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Borat: Cultural Learnings Of America For Make Benefit Glorious Nation Of Kazakstan

Borat

Review by Jack Foley

IndieLondon Rating: 4 out of 5

DVD SPECIAL FEATURES: ‘Best Of’ Deleted Scenes Montage – Compilation Of 7 Great Deleted Scenes; 5 Deleted Scenes; Rodeo News Report; Borat Promotional Tour For Make Benefit Movie Film – Premiere And Promotional Footage; Kazakh Police Warning Video; ‘Sexy Drown Watch’ – Bay Watch Spoof; Soundtrack Infomercial Featuring Borat; 2 Trailers.

NOTHING you’ve heard can prepare you for the experience of watching Borat, one of the most jaw-dropping and outrageous comedies of this or any year.

Much has already been written about Sacha Baron Cohen’s latest comic incarnation but there’s still plenty to astound and amaze in this hilarious movie.

As openly offensive as it is insightful and intelligent, Borat: Cultural Learnings Of America For Make Benefit Glorious Nation Of Kazakstan (to give the film it’s proper name) is nothing short of a tour-de-force. It’ll have you doubled up with laughter one minute and groaning with disbelief the next.

The story is simple. Kazahkstani reporter Borat Sagdiyev (Cohen) is sent from his Eastern European country on a fact-finding mission to America in the hope of learning some valuable information about 21st Century technology and attitudes.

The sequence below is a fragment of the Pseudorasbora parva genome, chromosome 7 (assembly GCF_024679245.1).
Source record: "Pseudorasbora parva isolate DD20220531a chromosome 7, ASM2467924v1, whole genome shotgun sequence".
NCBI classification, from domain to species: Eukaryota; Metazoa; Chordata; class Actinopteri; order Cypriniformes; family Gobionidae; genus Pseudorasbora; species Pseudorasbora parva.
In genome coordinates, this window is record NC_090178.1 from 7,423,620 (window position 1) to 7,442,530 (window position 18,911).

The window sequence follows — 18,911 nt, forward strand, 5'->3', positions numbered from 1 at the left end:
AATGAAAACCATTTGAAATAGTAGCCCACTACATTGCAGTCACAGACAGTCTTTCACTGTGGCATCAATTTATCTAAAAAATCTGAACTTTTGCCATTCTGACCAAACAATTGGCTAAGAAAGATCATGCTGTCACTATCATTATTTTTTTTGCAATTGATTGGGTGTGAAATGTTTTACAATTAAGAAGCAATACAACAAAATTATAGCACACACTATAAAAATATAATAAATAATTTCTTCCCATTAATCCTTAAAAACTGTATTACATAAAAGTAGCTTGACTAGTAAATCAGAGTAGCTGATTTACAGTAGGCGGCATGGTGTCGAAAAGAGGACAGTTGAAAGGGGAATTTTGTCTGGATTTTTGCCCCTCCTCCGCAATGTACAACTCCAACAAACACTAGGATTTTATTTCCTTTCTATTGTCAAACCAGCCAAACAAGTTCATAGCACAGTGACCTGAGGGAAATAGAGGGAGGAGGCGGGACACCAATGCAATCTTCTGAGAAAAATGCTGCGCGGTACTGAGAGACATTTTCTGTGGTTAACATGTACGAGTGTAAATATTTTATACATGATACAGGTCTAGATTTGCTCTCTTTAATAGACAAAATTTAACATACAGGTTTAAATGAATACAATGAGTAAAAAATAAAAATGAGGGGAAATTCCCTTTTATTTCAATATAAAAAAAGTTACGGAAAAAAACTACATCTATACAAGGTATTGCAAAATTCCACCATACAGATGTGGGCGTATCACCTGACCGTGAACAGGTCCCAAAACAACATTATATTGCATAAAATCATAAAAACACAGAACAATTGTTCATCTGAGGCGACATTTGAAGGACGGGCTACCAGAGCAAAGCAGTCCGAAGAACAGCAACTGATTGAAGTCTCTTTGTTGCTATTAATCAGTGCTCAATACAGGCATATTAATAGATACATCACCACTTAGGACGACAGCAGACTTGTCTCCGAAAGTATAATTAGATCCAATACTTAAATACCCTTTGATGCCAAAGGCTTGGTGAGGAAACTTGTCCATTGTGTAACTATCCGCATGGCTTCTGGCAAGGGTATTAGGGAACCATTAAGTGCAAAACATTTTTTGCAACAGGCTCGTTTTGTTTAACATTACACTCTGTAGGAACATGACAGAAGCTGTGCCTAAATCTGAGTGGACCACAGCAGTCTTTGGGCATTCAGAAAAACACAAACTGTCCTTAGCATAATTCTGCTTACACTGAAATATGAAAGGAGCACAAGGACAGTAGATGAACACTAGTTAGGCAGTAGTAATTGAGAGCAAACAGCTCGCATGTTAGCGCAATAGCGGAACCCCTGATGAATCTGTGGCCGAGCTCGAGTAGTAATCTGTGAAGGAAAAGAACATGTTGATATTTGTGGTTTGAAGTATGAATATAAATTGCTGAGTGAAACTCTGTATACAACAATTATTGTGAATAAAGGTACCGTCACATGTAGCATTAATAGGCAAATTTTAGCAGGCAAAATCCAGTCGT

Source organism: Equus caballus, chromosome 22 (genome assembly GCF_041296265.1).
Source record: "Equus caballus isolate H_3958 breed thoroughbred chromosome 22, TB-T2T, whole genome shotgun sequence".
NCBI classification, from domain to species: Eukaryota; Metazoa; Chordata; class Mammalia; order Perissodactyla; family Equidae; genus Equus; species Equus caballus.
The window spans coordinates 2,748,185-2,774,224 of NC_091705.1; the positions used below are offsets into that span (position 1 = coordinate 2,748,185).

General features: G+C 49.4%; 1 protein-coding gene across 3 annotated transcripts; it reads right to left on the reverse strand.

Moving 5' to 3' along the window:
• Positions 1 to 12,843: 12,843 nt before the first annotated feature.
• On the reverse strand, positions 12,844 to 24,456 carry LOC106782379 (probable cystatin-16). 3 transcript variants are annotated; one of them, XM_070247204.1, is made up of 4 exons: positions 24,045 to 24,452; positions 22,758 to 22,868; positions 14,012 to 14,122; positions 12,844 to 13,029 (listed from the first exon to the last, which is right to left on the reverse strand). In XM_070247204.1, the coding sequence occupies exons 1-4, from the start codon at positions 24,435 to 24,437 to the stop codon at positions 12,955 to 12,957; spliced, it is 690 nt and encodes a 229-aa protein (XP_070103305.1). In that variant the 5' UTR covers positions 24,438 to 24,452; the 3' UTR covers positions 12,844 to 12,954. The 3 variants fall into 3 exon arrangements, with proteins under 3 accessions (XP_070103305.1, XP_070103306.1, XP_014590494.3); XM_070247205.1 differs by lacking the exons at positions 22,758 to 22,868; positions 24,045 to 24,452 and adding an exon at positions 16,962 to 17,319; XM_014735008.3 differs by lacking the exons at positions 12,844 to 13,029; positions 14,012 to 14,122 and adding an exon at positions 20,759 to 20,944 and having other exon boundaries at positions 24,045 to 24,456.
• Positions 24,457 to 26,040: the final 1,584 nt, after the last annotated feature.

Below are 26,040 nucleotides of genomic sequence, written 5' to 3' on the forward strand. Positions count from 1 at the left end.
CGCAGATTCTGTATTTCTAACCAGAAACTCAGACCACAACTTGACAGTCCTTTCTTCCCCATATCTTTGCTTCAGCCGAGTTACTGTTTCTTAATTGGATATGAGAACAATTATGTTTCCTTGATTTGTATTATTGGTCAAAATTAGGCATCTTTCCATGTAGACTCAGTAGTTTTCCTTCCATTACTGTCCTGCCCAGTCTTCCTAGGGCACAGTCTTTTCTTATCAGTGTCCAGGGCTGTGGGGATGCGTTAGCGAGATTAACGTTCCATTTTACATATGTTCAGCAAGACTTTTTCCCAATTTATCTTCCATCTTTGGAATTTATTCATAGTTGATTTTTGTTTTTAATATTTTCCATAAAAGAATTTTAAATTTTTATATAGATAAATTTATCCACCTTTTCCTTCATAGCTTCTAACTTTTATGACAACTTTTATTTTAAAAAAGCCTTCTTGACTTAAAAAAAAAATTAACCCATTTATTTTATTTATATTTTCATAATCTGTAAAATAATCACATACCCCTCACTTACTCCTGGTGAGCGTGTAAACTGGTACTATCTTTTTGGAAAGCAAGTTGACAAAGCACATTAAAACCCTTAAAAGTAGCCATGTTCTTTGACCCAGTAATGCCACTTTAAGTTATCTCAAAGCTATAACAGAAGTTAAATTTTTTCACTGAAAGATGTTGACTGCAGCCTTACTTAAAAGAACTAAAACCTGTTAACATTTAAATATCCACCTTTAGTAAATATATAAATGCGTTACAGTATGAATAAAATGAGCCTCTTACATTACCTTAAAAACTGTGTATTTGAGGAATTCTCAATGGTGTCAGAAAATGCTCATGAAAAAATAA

But after seeing Pamela Anderson on an old episode of Baywatch, he starts obsessing and travels across country in a desperate bid to marry her.

With his overweight producer Azamat Bagatov (Ken Davitian) in tow, the hapless ambassador begins a journey that will include stop overs at a Jewish B&B and a redneck rodeo as well as cringe-inducing encounters with all manner of Americans along the way.

As controversial as director Larry Charles’ film undoubtedly is, it also displays a sly intelligence that cleverly flips the joke on anyone bold enough to complain – whether they are Jewish, middle class American or even a woman!

Resistance is therefore futile given that you’ll be laughing in spite of yourself at every opportunity.

The most amazing thing about Borat, however, is the way that it consistently feels inspired in spite of relying on a tried and tested formula and jokes that are far from subtle. The film is frequently crude and some situations have already been seen on TV but somehow they still seem fresh and original on the big screen.

A dinner party sequence is especially memorable, as his visit to a rodeo, while a spot of naked male wrestling is both hilarious and wrong – you’ll be struggling to banish it from your memory.

Yet in spite of such excess, Cohen ensures that you’ll still care for his central character in spite of the arrogance, chauvinism and general ineptitude he consistently displays. There are several moments when the film unveils an unexpectedly strong emotional core.

The only real doubt concerns just how spontaneous certain sequences are, given that some must definitely have been staged.

But given the sheer volume of laughs it provides and the fact that it avoids outstaying its welcome, you can’t help but forgive the occasional lapse. It’s a wild, wild ride from beginning to end that has to rate as one of the year’s funniest movies.

Read our interview with Borat

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Certificate: 15
Running time: 84mins